Mr Lim Hock Lye, the owner of Beaulieu House, had no choice but to close his seafood restaurant completely during circuit breaker.
Located in Sembawang Park, Beaulieu House would often receive customers from travel groups before COVID-19. Furthermore, many major events like Chinese New Year reunion dinner would also be held there.
When COVID-19 broke out, it took a toll on the restaurant. All Food & Beverage (F&B) outlets located in the park, including Beaulieu House, were unable to operate during circuit breaker when the National Parks Board (NParks) announced to close the entire park.
It was hard on Mr Lim as he had to survive on zero income for two and a half months. Moreover, Mr Lim had to provide foreign staff housing allowance.
“We had to keep paying our workers salary to retain them so they wouldn’t leave,” says Mr Lim.
As Beaulieu House is a tenant of NParks, they are supported by the government’s rental waiver of 4 months during their closure.
“If circuit breaker had continued without the support from the government, it would’ve been tough,” says Mr Lim.
The total F&B sales saw a plunge from $681 million in March to $401 million in April 2020, according to the Singapore Department of Statistics (DOS).
Beaulieu House was not the only one who struggled during circuit breaker. According to DOS, the F&B Services Index for restaurants dropped by 54.8 per cent from March to May 2020.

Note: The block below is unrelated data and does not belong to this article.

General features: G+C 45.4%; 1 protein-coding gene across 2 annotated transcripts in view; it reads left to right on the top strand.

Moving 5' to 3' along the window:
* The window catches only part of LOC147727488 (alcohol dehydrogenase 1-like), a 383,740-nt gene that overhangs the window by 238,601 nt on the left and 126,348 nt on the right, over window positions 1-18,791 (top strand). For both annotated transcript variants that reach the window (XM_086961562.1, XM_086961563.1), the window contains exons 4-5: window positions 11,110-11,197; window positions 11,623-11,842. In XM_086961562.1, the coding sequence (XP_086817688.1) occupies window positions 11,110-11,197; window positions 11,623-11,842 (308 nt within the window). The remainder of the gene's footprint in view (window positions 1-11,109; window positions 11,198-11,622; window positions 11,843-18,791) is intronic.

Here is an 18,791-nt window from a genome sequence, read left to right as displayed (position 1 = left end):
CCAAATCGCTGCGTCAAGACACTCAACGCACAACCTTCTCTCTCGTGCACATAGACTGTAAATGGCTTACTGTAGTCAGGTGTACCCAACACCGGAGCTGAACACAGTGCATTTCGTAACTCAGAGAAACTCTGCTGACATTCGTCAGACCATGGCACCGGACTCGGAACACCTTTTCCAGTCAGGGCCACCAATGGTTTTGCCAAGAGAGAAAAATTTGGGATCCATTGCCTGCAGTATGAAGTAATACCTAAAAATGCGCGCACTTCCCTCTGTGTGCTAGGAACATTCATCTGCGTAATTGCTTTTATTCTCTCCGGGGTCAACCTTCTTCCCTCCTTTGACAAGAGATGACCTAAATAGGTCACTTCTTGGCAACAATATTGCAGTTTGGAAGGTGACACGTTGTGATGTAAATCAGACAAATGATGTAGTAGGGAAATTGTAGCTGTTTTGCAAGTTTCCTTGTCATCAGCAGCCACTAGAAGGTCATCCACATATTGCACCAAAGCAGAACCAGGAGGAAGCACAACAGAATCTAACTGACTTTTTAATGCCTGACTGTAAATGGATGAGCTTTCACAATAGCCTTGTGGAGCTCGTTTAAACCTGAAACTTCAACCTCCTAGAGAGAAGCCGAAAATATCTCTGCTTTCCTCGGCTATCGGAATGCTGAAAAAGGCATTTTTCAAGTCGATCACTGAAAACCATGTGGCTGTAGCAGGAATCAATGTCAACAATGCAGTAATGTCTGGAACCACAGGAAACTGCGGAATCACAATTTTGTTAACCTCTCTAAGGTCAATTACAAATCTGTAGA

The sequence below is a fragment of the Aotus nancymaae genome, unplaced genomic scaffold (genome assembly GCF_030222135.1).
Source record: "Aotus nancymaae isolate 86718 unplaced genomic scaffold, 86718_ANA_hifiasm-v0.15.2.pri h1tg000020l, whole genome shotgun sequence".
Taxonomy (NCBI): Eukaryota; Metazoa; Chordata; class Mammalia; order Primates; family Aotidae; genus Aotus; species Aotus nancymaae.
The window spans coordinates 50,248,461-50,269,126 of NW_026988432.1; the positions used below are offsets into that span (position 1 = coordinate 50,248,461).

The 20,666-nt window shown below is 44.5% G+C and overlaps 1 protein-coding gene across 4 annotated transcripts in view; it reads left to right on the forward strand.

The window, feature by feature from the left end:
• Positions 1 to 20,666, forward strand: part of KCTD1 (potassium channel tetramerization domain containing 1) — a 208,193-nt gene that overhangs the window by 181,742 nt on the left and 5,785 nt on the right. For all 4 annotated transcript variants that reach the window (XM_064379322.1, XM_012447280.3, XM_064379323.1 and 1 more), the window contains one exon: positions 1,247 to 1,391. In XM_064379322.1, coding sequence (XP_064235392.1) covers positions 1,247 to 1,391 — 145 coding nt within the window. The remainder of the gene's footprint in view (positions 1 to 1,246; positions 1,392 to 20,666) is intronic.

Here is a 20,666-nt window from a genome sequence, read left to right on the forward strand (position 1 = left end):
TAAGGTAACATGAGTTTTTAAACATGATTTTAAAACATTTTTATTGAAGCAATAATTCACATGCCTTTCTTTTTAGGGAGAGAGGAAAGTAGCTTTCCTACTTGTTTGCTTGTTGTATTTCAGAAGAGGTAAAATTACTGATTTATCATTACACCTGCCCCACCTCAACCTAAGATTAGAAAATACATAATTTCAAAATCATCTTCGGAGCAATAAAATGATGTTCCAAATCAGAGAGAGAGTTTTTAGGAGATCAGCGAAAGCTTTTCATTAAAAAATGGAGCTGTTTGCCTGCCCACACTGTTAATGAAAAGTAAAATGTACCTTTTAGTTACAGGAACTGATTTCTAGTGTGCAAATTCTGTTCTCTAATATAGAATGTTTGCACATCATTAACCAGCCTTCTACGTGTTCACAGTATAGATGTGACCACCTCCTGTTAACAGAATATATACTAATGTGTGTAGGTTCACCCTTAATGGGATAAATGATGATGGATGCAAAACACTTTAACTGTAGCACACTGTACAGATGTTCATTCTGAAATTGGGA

When Beaulieu House opened up again in Phase Two, the business was slow, but it picked up gradually.
“People were still cautious in the first two weeks, but as time goes by, they may be tired of the takeaways, so they come out to eat,” says Mr Lim.
He also realised that since COVID-19 has restricted overseas travels, his restaurant has customers coming from all over Singapore to discover the history of his restaurant building. According to Beaulieu House, it is a colonial building with 110 years of history, which was apparently used by the Japanese as headquarters during the Japanese Occupation.
“We have customers travelling from Jurong, Choa Chu Kang, East Coast and all these [places]. Because they want to discover Singapore, they travel around to find food, so I see a lot of new faces.”
Since Beaulieu House could not operate at all during circuit breaker, they could not provide any online food services for their customers. Although they have tried offering online services before the pandemic, it did not do so well.
“We tried for 2 weeks, but it didn’t work very well, you know only one or two orders,” says Mr Lim.
While Beaulieu House has not introduced online food services as of yet, other restaurants have already been doing so. According to DOS, the online sales proportion increased from 15.6 per cent% in March to 44.6 percent in May 2020.
“I hope when we introduce delivery services, we can try to increase our sales,” says Mr Lim.
Edited by: Rachel Sin Ka Lam
Proofread by: Anmi Chou Shigeta